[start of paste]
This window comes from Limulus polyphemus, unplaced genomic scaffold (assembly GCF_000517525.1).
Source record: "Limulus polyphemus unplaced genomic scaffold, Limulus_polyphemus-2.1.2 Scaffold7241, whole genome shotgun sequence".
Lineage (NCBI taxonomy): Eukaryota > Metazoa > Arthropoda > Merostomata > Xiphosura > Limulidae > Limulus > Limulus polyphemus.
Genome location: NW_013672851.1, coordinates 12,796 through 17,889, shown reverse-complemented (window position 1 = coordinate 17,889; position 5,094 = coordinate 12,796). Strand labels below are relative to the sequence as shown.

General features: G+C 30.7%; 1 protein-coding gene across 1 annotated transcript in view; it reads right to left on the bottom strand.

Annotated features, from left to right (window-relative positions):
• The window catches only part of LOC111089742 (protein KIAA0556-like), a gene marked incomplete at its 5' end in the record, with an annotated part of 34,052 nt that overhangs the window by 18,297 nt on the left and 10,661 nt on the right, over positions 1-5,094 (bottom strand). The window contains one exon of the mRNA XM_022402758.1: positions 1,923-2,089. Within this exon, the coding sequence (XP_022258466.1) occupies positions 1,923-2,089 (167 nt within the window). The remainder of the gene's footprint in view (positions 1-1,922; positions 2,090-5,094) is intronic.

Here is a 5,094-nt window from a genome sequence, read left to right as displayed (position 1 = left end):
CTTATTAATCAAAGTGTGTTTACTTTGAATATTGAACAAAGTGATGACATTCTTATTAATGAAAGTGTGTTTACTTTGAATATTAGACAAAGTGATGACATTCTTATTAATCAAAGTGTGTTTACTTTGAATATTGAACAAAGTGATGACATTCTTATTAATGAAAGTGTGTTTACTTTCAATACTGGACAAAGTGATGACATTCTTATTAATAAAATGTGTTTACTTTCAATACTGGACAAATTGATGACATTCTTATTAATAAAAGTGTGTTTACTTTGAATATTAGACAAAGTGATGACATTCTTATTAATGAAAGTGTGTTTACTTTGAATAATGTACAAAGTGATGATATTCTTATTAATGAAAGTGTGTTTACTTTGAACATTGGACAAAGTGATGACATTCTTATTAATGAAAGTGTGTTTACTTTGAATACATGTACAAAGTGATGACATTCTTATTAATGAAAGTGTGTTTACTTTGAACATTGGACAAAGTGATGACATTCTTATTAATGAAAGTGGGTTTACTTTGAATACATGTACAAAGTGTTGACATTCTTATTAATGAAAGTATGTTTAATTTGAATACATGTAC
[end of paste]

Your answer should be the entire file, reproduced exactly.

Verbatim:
This window comes from Limulus polyphemus, unplaced genomic scaffold (assembly GCF_000517525.1).
Source record: "Limulus polyphemus unplaced genomic scaffold, Limulus_polyphemus-2.1.2 Scaffold7241, whole genome shotgun sequence".
Lineage (NCBI taxonomy): Eukaryota > Metazoa > Arthropoda > Merostomata > Xiphosura > Limulidae > Limulus > Limulus polyphemus.
Genome location: NW_013672851.1, coordinates 12,796 through 17,889, shown reverse-complemented (window position 1 = coordinate 17,889; position 5,094 = coordinate 12,796). Strand labels below are relative to the sequence as shown.

General features: G+C 30.7%; 1 protein-coding gene across 1 annotated transcript in view; it reads right to left on the bottom strand.

Annotated features, from left to right (window-relative positions):
• The window catches only part of LOC111089742 (protein KIAA0556-like), a gene marked incomplete at its 5' end in the record, with an annotated part of 34,052 nt that overhangs the window by 18,297 nt on the left and 10,661 nt on the right, over positions 1-5,094 (bottom strand). The window contains one exon of the mRNA XM_022402758.1: positions 1,923-2,089. Within this exon, the coding sequence (XP_022258466.1) occupies positions 1,923-2,089 (167 nt within the window). The remainder of the gene's footprint in view (positions 1-1,922; positions 2,090-5,094) is intronic.

Here is a 5,094-nt window from a genome sequence, read left to right as displayed (position 1 = left end):
CTTATTAATCAAAGTGTGTTTACTTTGAATATTGAACAAAGTGATGACATTCTTATTAATGAAAGTGTGTTTACTTTGAATATTAGACAAAGTGATGACATTCTTATTAATCAAAGTGTGTTTACTTTGAATATTGAACAAAGTGATGACATTCTTATTAATGAAAGTGTGTTTACTTTCAATACTGGACAAAGTGATGACATTCTTATTAATAAAATGTGTTTACTTTCAATACTGGACAAATTGATGACATTCTTATTAATAAAAGTGTGTTTACTTTGAATATTAGACAAAGTGATGACATTCTTATTAATGAAAGTGTGTTTACTTTGAATAATGTACAAAGTGATGATATTCTTATTAATGAAAGTGTGTTTACTTTGAACATTGGACAAAGTGATGACATTCTTATTAATGAAAGTGTGTTTACTTTGAATACATGTACAAAGTGATGACATTCTTATTAATGAAAGTGTGTTTACTTTGAACATTGGACAAAGTGATGACATTCTTATTAATGAAAGTGGGTTTACTTTGAATACATGTACAAAGTGTTGACATTCTTATTAATGAAAGTATGTTTAATTTGAATACATGTAC